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Rush hour on Mosul’s ‘displacement highway’

By AFP - Mar 30,2017 - Last updated at Mar 30,2017

Civilians queue to collect food during food delivery in western Mosul, Iraq, on Thursday (Reuters photo)

MOSUL  — On west Mosul's Baghdad street, thousands of displaced Iraqis flee the fighting with their meagre belongings but similar numbers walk in the other direction, heading straight back into the war-torn city.

The street is currently the main corridor for civilians fleeing the battle between the Daesh teror group and the government forces trying to root them out of their last strongholds.

It is also the main entry point for those already returning to the homes they fled in the early stages of the offensive federal forces launched last month on the western side of Mosul.

The contrary flows of trudging civilians cross quietly, each on their half of the road, sometimes parted by a screeching ambulance taking wounded residents or fighters to the nearest hospital.

"They are fleeing areas that have not been liberated yet like Yarmuk, Matahen and Aabar neighbourhoods," said Ghanem Ahmad, a 48-year-old in a grey traditional gown.

"But we the people of Risala feel safe now and are returning to our homes, it's better," he said.

Ghaith Lafi, a 21-year-old student wearing a red hoodie, decided to park his cart stacked with chocolate bars and wafers on Baghdad street a few weeks ago.

"This street is full, as if it was judgement day," he said.

"There are other places like this where displaced people cross but now Baghdad street... is the safest street and the one people use the most to flee," he said.

"I just stand here on 'displacement road' — some people come to me with nothing so I give them things for free."

Mosul is witnessing one of the biggest battles since Daesh extremists proclaimed a so-called ‘caliphate’ over parts of Iraq and Syria nearly three years ago, but it was never emptied of its population like other cities were when government forces moved back in.


Short-term displacement 


Residents were largely unwilling to leave. Those who eventually had to because the fighting got too intense are trying to return as soon their neighbourhood is retaken, even when the battle still rages a few blocks down.

The corridor is secured by forces from the elite Counter-Terrorism Service and other units but mortar rounds still whizzed over the streams of displaced civilians while gunships unleashed thudding bursts of machinegun fire on nearby extremist targets.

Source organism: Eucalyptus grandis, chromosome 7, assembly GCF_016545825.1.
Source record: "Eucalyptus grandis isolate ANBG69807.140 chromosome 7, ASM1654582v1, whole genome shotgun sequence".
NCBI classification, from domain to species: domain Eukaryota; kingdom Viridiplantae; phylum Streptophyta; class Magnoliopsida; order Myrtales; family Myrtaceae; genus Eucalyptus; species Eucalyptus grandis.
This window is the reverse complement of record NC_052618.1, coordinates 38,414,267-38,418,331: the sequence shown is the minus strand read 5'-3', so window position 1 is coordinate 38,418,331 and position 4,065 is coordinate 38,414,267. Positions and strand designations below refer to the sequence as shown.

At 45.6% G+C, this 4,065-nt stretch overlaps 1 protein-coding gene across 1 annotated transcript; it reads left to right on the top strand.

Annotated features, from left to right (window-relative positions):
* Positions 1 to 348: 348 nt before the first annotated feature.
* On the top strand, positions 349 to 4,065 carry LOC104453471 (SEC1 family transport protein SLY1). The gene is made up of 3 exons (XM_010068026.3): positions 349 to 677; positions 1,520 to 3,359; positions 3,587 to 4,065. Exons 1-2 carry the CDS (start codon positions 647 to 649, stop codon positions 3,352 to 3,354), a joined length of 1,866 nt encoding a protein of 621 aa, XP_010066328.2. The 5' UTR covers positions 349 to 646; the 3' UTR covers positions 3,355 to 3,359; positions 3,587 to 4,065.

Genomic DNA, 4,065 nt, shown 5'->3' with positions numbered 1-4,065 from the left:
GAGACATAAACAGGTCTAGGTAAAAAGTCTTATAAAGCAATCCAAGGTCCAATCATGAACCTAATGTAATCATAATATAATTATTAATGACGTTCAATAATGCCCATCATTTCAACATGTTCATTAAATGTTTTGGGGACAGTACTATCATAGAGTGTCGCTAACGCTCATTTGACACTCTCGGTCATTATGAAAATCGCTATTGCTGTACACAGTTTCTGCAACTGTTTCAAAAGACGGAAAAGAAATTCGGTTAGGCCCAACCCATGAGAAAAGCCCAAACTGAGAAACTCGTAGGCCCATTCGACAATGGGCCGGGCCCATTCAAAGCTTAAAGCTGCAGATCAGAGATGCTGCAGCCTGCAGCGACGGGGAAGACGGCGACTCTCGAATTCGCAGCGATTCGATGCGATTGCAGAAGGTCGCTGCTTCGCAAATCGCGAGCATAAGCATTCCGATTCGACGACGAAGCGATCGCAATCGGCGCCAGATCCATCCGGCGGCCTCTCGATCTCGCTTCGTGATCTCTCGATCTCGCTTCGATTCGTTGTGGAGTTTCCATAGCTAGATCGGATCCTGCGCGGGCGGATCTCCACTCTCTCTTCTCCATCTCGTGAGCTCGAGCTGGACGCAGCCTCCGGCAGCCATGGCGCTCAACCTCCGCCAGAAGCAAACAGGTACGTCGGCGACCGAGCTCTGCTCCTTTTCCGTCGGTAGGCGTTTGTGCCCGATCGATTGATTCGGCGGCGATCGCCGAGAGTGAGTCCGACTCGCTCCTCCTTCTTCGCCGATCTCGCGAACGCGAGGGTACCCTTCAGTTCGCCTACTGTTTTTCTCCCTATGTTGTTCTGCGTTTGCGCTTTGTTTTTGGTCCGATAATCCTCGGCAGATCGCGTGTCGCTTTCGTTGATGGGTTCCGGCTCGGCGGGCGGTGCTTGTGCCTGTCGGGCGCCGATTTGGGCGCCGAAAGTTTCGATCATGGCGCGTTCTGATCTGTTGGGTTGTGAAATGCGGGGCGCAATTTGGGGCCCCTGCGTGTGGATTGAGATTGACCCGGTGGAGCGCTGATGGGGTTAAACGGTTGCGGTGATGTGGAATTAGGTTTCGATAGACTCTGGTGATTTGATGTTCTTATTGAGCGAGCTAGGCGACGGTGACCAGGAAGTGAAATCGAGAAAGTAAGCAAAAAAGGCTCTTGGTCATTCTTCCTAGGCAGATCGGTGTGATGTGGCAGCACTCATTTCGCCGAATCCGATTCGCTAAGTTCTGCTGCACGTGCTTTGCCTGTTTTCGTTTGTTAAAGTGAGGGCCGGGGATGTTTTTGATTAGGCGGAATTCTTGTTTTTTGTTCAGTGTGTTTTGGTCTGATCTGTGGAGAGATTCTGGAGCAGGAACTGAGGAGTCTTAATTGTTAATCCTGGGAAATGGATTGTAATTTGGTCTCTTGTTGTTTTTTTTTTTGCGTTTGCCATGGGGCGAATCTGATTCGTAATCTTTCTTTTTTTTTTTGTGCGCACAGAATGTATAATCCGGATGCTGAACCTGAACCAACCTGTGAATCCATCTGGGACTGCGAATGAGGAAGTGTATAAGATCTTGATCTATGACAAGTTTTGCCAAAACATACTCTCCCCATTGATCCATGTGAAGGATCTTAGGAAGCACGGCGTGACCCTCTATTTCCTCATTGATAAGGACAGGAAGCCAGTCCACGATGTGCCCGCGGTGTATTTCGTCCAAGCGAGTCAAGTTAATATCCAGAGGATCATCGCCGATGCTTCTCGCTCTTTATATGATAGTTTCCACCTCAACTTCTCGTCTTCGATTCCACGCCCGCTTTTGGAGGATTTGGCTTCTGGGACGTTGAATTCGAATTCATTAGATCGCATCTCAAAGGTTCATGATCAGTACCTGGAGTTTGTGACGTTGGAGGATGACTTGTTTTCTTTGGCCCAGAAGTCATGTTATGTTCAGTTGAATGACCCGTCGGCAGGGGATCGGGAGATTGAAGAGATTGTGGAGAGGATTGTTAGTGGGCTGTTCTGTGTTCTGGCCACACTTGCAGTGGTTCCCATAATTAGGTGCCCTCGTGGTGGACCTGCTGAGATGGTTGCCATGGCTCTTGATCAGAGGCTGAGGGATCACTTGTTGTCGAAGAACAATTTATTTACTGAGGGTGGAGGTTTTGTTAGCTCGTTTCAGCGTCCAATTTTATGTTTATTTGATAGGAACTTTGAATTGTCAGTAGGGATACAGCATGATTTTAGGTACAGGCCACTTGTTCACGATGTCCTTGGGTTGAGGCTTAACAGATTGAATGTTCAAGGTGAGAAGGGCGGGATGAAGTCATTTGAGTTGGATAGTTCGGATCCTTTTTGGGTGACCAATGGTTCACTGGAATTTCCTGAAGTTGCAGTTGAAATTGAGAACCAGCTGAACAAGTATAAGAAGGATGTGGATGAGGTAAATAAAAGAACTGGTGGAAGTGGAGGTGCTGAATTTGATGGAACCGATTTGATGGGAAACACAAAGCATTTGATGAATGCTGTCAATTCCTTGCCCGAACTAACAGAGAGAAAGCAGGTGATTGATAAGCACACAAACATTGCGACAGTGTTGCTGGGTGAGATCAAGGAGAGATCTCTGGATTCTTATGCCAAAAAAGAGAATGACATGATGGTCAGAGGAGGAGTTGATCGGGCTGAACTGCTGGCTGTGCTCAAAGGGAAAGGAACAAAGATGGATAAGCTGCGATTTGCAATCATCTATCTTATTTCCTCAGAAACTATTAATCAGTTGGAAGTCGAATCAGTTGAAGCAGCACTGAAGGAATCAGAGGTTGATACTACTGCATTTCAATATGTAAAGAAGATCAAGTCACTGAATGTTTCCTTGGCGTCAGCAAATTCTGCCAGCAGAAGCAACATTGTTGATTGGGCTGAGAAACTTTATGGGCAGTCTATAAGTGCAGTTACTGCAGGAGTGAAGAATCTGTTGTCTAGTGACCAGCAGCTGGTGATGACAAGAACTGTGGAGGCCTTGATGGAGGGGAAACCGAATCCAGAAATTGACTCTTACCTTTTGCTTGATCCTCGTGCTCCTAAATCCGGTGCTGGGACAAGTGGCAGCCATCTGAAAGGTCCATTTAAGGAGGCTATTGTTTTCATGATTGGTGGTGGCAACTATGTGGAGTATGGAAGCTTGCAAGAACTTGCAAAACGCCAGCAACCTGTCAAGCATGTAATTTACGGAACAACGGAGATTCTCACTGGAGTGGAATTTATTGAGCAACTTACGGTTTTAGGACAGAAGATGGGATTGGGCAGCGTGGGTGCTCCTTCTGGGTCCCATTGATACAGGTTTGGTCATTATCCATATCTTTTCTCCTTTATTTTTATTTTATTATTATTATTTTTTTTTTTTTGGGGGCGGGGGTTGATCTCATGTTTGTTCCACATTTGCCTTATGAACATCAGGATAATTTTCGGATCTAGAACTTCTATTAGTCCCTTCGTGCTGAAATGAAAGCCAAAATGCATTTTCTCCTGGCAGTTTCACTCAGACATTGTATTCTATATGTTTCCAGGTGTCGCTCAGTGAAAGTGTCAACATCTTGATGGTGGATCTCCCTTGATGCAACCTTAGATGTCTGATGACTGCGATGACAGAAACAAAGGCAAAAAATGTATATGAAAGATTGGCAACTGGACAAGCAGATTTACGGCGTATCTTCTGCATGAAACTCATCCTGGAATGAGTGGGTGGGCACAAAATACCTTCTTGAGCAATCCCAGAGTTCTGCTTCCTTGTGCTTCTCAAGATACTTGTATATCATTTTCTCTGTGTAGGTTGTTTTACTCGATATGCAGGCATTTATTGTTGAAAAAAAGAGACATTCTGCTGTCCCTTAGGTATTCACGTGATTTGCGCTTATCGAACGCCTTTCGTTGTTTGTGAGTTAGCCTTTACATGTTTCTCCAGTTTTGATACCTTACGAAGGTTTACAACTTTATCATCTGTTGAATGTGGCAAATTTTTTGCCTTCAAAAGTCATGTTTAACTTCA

"Why would we be scared? Thank God, we Iraqis have no fear, never as long as he is present," said Shetat Mohammed, a veiled woman in her late 50s, pointing to the sky as she and her family walked towards the plumes of black smoke rising above Mosul.

There were an estimated 1 million people in Iraq's second city before security forces began a huge offensive in mid-October.

More than 300,000 were displaced at one point but not all went to camps set up by the United Nations and other aid groups.

Many have simply moved from one neighbourhood to another as the front line itself moved, attempting to remain as close as possible to their abandoned homes.

Faisal Hamid, carrying nothing but two framed training certificates, was among the droves of civilians fleeing the city but hoped to walking homeward on Baghdad street within days.

"I'll be back, God willing, in two or three days. The security forces told us to come back when the area is secured," he said.

Aziz Ali, a 47-year-old with a grey beard, is making the Baghdad street journey for the third time in 10 days already.

He and his children tried to return last week to the Mosul Al Jadida neighbourhood they had fled a few days earlier, but found very few other families there and no water to drink.

He decided to leave again and temporarily move to the east bank of Mosul, which is split in two halves by the Tigris river.


"My uncle's house is there... hopefully the children can go to school."

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